This multiple property listing is organized around the built resources resulting from numerous federal programs of the “New Deal” era on Colorado’s eastern plains.
While the entire nation suffered from the economic crisis of the 1930s Great Depression, the eastern plains region of Colorado faced additional crises, including agricultural depression, drought, dust storms, and grasshopper plagues. President Franklin Roosevelt initially developed his New Deal programs to provide relief to the destitute in all parts of the nation, but they soon grew to include special reform and recovery programs and policies for agriculture and areas such as the Dust Bowl.
This multiple property submission supplies a context for understanding the conditions that eastern Colorado endured during the “dirty thirties,” and provides a basis for evaluating the physical resources constructed as a result of the federal New Deal programs. It includes information on extant resources from 1933 through 1943, based partly on a field survey in four eastern Colorado counties.
The historic contexts developed for this document cover those New Deal programs initiated to provide relief through work projects, to either improve or construct public works. Although public works programs constituted only part of the numerous New Deal policies and programs initiated in the years following the Great Depression, they are significant for the resulting built resources in the eastern plains counties of Colorado. The New Deal-era programs are presented in four major historic contexts:
Roosevelt’s Alphabet Army: 1933-1943
The Civilian Conservation Corps and the Soil Conservation Service in Eastern Colorado: 1935-1942
The Public Works Administration - Building a framework for Eastern Colorado: 1933-1942
The Works Progress Administration - Work for Everyone: 1935-1942
Numerous other New Deal programs also affected life in eastern Colorado during the Depression years; they are briefly mentioned in the introductory background section. (Cover documentation accepted for the State Register on 12/16/2005; accepted by the National Register on 1/27/2007.)
Constructed in 1914 and expanded in 1939 through New Deal programs, the Bent County High School is locally significant for its associations with education, entertainment/recreation, politics/government and architecture.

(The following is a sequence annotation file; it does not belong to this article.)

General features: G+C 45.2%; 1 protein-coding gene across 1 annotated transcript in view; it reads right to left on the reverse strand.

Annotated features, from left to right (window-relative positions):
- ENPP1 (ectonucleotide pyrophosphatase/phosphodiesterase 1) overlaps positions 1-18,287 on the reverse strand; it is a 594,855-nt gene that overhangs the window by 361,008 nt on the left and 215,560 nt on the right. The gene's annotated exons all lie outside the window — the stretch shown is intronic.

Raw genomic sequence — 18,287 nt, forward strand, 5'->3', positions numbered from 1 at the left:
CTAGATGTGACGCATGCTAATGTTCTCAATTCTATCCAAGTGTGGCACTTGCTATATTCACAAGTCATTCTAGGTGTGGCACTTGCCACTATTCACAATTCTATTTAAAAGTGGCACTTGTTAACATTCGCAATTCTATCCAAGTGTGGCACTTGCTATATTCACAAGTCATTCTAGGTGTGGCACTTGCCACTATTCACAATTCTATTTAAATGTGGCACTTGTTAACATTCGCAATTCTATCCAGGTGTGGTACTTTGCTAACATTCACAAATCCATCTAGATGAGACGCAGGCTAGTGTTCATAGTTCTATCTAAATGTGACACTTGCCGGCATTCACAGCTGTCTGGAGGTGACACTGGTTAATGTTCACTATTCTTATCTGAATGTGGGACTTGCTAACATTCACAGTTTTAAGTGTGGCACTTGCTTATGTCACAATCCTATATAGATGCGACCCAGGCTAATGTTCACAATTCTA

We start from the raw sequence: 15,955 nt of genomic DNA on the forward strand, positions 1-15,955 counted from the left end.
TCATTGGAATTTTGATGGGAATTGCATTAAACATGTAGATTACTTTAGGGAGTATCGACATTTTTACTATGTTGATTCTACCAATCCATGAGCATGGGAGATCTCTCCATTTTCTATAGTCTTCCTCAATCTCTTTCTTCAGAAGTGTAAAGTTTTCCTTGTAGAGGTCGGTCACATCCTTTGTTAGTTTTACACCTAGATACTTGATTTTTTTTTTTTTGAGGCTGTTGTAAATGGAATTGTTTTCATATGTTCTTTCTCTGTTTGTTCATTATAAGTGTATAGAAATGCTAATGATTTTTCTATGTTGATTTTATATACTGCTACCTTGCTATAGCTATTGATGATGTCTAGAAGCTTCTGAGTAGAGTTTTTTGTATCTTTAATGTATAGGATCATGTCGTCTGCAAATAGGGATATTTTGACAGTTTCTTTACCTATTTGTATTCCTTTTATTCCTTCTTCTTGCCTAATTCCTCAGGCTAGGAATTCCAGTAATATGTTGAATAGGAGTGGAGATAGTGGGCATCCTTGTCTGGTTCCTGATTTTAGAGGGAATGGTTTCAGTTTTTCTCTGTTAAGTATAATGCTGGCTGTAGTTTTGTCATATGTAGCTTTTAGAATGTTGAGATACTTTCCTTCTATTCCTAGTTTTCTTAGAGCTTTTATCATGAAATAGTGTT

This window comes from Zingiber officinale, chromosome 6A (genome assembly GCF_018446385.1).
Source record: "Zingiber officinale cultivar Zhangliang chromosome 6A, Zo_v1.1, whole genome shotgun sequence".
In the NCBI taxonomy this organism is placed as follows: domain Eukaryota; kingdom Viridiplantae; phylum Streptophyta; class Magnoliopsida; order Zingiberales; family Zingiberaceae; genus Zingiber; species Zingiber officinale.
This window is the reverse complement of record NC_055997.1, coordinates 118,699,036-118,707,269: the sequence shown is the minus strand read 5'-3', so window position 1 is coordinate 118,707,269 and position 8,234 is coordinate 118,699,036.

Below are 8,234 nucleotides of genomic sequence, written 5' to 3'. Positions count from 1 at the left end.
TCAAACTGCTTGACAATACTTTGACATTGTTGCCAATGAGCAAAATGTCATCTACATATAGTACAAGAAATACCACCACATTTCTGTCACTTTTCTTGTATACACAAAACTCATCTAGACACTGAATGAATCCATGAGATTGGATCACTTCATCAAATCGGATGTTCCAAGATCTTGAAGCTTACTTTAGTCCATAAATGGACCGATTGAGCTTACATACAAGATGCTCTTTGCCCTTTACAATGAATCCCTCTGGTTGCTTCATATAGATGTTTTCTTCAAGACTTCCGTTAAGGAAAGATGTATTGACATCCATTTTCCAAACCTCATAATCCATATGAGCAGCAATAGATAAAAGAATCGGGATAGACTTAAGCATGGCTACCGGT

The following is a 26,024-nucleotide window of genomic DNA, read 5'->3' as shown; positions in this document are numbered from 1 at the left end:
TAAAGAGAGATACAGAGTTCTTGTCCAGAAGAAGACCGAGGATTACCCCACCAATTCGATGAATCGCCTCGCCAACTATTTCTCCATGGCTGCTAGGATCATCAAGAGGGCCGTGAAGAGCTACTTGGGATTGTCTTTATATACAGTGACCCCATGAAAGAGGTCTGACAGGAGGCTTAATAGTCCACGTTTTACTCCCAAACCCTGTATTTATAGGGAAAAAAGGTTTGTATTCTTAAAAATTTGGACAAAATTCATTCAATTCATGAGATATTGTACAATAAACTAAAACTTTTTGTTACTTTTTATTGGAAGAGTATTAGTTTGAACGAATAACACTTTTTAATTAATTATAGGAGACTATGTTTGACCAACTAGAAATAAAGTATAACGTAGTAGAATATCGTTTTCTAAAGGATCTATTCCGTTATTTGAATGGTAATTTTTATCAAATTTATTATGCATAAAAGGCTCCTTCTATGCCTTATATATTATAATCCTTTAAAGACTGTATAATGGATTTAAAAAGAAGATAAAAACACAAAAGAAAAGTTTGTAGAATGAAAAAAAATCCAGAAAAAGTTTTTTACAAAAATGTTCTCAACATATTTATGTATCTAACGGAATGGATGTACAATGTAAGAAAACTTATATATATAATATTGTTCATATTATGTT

Constructed between 1938 and 1940 by the Works Progress Administration (WPA), the Burlington Gymnasium represents an important record of the federal relief programs administered on Colorado’s eastern plains during the Great Depression. Its construction provided much needed employment in Kit Carson County and it is the only extant work relief construction project remaining from the New Deal era in Burlington. The building exemplifies the efforts of the WPA to boost moral during the Depression through the construction of buildings that could be enjoyed by the entire community.
The American Legion Hall represents the success of local residents and federal relief programs administered on Colorado’s eastern plains during the Great Depression of the 1930s. Providing much-needed employment in Kiowa County, local workers constructed the building between 1937 and 1938 under the Works Progress Administration (WPA).
Three stone buildings, a gymnasium flanked by an elementary and a high school, represent the work of several New Deal relief programs administered in eastern Colorado. Constructed over an eight-year period, the buildings provided employment in Kim during much of the Great Depression. Construction on the gymnasium began in December 1933 as a Civil Works Administration project. It was completed in the spring of 1935 after being transferred to the Federal Emergency Relief Administration and finished by a Works Progress Administration project. The school district submitted a successful WPA
Constructed by the Works Progress Administration (WPA) in 1938, the Pleasant Valley School presents an important visual record of the federal relief programs administered in Colorado’s eastern plains during the Great Depression. Though the dire economic conditions of the Depression affected all of Colorado, drought and dust storms hit the agricultural-based economy of the Eastern Plains especially hard. President Franklin Roosevelt’s New Deal legislative agenda to rescue the United States from the Great Depression included the creation of an unprecedented number of policies, programs, and
Built in 1921 and expanded in 1936 under the Works Progress Administration (WPA), the school exemplifies one-room schools constructed in eastern Las Animas County during the homesteading boom of the 1910s and 1920s. The school addition and its adjacent WPA-constructed barn, intended to store coal and shelter student’s horses, reflect Depression era New Deal efforts to improve rural education facilities in eastern Las Animas County. The WPA constructed new schools and barns for several rural school districts and repaired the facilities of many others. Constructed for a small school distri
The 7-D School, constructed in 1936 to 1937 under the Works Progress Administration (WPA) is significant for its association with President Franklin Roosevelt’s New Deal legislative agenda to rescue the United States from the Great Depression.